Don’t mess with Texas
Barbecue. The primal nature of barbecued meat sparks something deep inside, perhaps a genetic memory of prehistoric grill masters who discovered that “low and slow” roasting combined with wood smoke is pure, delectable wizardry. A vegetarian friend once said the only thing she missed about eating meat was her dad’s 12-hour, hickory-smoked baby back ribs. It was as if confessing a mortal sin, the desire to fall off the wagon and dig into some pig. I felt a brief twinge of omnivorous guilt, but a stop for smoked brisket on my way home cleared that right up.
There are literally hundreds—if not thousands—of barbecue styles and methods in practice around the globe, and just within the U.S., there are dozens of regional varieties. Brothers Barbecue claims to be serving “Texas style,” and I’d say it’s akin to that of Central Texas: dry-rub spice blends (with finishing sauce on the side), plenty of hardwood smoke, chopped rather than sliced meats, and simple, minimal side dishes. I’m a big fan of Deep South sides—collard greens, fried okra, hush puppies, oh my!—but Central Texas is all about the meat. Not that there’s anything wrong with that.
Brothers Barbecue is a family affair, drawing on two generations of grilling and smoking expertise. Having operated a catering and food truck business for several years, the family recently decided to take the plunge and open a sit-down smoke shack. Taking over a converted house previously home to a couple less-than-amazing barbecue operations, they’ve completely remodeled the joint and it’s never looked better. The ambiance isn’t fancy, just basic tables and chairs with paper towel dispensers in easy reach, and plenty of down-home Texas kitsch for decoration. The service is friendly and efficient, and they’ve got both Lone Star and (my favorite) Shiner Bock in the cooler.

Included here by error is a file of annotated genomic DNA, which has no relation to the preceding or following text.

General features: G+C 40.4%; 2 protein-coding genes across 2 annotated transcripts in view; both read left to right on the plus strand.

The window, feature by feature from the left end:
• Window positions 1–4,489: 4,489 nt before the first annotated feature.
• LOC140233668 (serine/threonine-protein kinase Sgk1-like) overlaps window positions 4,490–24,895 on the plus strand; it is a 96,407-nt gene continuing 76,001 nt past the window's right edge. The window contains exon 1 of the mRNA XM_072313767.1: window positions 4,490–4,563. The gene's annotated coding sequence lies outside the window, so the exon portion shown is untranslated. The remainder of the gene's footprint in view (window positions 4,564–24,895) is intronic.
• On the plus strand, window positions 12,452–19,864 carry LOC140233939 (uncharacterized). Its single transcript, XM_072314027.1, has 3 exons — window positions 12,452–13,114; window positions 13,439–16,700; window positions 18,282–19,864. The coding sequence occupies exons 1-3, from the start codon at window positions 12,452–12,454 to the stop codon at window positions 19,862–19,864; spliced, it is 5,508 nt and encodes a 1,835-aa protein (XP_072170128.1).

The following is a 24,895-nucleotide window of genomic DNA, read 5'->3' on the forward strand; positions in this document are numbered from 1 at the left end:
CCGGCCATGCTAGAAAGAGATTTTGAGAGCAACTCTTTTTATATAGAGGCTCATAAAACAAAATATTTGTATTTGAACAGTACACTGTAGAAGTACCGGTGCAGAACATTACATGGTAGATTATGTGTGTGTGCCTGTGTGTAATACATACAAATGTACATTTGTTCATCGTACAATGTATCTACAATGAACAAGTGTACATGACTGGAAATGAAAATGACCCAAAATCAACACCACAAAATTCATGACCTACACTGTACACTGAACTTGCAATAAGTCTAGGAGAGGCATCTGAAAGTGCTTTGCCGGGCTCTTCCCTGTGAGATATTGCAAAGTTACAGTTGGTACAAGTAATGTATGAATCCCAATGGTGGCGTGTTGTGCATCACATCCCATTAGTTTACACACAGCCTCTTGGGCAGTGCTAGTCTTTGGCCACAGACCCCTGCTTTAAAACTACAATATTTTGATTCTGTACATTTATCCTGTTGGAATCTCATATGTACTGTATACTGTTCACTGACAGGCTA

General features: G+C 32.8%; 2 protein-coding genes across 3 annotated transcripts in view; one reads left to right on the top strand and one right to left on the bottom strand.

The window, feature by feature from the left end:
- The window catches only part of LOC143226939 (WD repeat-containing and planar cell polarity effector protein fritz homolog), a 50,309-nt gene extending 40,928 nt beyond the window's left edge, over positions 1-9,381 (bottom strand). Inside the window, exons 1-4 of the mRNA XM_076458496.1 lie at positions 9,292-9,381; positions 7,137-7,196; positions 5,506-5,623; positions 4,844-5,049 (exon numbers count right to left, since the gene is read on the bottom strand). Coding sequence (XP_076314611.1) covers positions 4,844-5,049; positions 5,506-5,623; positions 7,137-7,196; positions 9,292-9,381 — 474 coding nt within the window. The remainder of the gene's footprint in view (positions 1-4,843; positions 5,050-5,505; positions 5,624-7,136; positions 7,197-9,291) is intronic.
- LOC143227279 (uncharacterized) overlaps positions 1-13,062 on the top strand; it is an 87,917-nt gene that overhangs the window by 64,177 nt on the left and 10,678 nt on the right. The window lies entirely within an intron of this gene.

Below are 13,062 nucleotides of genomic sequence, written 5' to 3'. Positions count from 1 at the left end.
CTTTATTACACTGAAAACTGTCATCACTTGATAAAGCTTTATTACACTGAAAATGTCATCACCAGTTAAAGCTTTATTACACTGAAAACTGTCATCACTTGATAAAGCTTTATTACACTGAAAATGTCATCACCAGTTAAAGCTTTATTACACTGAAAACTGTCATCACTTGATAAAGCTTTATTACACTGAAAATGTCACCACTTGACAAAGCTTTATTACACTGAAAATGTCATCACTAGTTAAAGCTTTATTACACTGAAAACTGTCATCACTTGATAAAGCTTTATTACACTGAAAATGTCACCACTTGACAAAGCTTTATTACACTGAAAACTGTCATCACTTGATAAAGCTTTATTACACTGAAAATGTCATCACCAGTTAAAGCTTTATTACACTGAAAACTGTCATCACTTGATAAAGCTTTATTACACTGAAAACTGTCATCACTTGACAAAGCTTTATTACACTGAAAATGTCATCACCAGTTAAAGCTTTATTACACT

Sandwiches and mixed bowls are available, but my wife and I went with a couple of plate meals ($7-$13, including two sides and a roll), as well as a couple of orders of “barbecue by the pound” ($5-$24) to sample and take home. The barbecue pit beans were simple, savory, and the mustard-based potato salad was fair enough. The “kicked-up slaw” had a slightly spicy, seasoned dressing I really liked, even though I’m not a huge fan of coleslaw (usually too sweet). The “traditional slaw” was something of a puzzle in that it appeared to be chopped cabbage and little else. Not a lot of flavor, but it worked OK as a garnish for the brisket. Speaking of which, Brothers’ beef brisket is among the best I’ve had from a Reno smokehouse. Chopped and moist, with just enough bark to add flavored texture, and plenty of smoke.
The pulled pork was less dramatic, with little bark and less smoke, yet perfectly pulled, moist, and with plenty of porky goodness. The St. Louis-cut pork ribs were just plain perfect, at least in my book. Great dry-rub bark, and though totally tender had just enough hang-on-the-bone to provide nice “bite and pull” action. Some folks think ribs should slide off the bone, but I think they’re best when they have just a bit of fight left in them. All three of the meats we sampled were perfectly delicious as-is, but the two house-made finishing sauces sent them over the top. The milder sauce was tangy without being too sweet, full of flavor, yet the habanero sauce was something special. I’ve been told my homemade barbecue sauce is pretty good, but Brothers’ spicy sauce is damned near perfect. Hot, but not too hot. Complex flavors that match just right with the dry spice rub cooked into the meat. If Brothers’ bottles and sells that sauce retail, I may quit making my own.